Taking Down the Powerhouse of “Swiss-made” Movements

The Aventi A-10 Tourbillon movement is not Swiss, and it’s a much better watch because of it.

Hannu Siren

It’s common knowledge that Switzerland dominates the world of horology. Every conversation about a new watch starts with the predictable question, “Is it Swiss?”

Many watchmakers that don’t use Swiss-made parts seem to dance around the issue, explaining why in an almost apologetic tone as their listeners seem to tune them out en masse.

A new upstart, Aventi Watch, doesn’t cower from the question. In fact, they welcome it.

“We’re obviously not criticizing Swiss horological craftsmanship,” explains Aventi CEO, Hannu Siren, “But for Aventi, it simply wasn’t the best option out there.”

This isn’t the only bold statement coming out of this brazen new watch brand. Aventi, whose name means “Having”, believes that everyone should have access to the quality and feel of luxury that a high-end timepiece possesses.

In its early research and development phase, it was clear that Aventi would need a unique tourbillon movement, in order to fit the design of its supercar-inspired casing. Swiss movement companies quoted rates that would push the cost of Aventi’s watches into the very price-point they were adamantly against, hundreds of thousands of dollars, if not millions.

“The whole point of Aventi is to prove that power and precision doesn’t have to come with a price tag higher than a Central London Flat,” says Hannu.

It took over a year to find a movement company that offered the quality and price that Aventi sought. The movement had to meet several criteria: tourbillon, accurate, long-lasting, at a price point that was achievable by nearly everyone.

Quotes were obtained from all over the globe; Germany, Japan, United States to name a few. While they could meet some of the requirements, none of them were able to meet all of them. A compromise Aventi was not willing to make.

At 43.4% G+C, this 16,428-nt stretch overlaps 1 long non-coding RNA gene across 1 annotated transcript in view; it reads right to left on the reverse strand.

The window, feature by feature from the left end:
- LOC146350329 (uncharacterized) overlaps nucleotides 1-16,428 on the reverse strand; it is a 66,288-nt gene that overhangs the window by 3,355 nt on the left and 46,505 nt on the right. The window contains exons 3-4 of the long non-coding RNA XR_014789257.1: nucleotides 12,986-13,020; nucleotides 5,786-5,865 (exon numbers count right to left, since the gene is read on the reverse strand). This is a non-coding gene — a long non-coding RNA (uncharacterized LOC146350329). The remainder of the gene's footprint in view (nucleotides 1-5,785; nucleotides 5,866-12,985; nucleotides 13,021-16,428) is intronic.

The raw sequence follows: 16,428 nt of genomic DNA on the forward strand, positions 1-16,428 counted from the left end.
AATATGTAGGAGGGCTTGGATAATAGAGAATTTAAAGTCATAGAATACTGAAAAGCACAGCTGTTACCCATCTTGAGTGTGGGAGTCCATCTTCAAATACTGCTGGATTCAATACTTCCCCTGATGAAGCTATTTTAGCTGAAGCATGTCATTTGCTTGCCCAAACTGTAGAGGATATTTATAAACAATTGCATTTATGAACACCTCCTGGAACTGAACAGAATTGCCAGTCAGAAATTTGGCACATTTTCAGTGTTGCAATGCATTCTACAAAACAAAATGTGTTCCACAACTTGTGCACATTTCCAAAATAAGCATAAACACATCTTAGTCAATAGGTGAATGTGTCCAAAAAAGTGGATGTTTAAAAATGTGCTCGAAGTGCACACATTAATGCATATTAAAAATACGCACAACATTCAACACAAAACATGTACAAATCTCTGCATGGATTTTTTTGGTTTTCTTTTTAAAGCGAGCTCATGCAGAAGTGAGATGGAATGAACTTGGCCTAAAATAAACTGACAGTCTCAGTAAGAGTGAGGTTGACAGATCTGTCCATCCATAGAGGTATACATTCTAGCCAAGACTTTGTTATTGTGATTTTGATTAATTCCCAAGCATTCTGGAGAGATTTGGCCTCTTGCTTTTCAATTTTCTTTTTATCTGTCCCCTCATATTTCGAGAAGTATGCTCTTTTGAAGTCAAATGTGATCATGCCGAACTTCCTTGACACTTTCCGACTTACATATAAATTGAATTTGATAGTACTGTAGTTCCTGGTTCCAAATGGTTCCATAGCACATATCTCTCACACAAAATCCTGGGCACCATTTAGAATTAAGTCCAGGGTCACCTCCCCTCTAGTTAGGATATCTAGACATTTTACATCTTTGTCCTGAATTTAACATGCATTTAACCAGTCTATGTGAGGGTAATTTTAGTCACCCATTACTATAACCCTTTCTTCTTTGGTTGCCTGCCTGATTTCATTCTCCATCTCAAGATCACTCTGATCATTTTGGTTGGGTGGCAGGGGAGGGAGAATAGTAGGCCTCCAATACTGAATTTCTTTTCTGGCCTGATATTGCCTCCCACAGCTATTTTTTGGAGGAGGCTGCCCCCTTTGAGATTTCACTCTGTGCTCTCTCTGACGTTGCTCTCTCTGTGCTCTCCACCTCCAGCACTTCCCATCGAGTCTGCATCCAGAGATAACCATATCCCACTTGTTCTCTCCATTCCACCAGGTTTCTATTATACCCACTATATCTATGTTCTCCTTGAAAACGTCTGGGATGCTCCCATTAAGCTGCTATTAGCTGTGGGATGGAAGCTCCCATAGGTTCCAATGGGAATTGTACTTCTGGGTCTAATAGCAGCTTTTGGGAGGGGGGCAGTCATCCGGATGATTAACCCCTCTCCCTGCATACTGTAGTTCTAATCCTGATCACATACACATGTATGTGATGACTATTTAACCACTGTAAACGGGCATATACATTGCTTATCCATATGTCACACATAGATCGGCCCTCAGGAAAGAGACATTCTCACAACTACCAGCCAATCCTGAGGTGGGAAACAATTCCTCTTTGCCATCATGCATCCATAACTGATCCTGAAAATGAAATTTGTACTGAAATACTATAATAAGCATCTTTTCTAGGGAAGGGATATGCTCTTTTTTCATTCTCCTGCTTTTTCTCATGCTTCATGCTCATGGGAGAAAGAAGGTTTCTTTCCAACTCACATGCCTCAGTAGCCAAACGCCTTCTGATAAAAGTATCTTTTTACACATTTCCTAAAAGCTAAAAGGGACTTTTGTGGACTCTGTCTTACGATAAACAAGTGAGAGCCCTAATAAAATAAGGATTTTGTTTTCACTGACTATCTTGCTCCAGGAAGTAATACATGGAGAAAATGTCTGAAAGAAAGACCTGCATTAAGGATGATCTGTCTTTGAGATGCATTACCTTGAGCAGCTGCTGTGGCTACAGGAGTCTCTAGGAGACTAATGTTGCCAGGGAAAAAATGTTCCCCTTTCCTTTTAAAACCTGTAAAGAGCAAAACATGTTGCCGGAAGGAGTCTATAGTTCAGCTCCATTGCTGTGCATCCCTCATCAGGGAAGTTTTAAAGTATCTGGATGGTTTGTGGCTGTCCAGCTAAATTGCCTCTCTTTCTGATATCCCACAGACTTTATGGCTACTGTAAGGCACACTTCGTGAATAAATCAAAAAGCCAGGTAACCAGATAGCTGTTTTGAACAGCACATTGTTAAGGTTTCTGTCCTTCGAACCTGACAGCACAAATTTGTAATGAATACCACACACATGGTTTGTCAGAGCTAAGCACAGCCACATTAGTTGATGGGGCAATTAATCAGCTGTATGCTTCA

Finally, the brand contacted a small movement company based in Hong Kong. With an impressive presence of over 30 years in the industry, Aventi finally found its partner.

“Everyone assumes that a watch has to be Swiss in order to be worth anything,” Hannu says, “Aventi proves them wrong.”

Reading through the specifications of the Aventi A-10 Tourbillon, the “engine” of this affordable luxury boasts all the same features of a watch ten, even a hundred, times its launch price. A twin-barrel tourbillon with a frequency of 28,800 vph, 25 jewels, and a 72 hour power reserve makes this movement everything Aventi claims it is, a V12 engine for your wrist.

The Aventi A-10 Collection, with its bold color options, as well as its flagship 100% Sapphire Crystal Case model, launches in April 2020 via crowdfunding.

“We’re very proud of what we’ve created,” concludes Hannu, “Everyone thought we were crazy, telling us that what we wanted to achieve was impossible. They were wrong.”

For more information on how to support Aventi and be a part of horological history in the making, visit www.aventiwatch.com.

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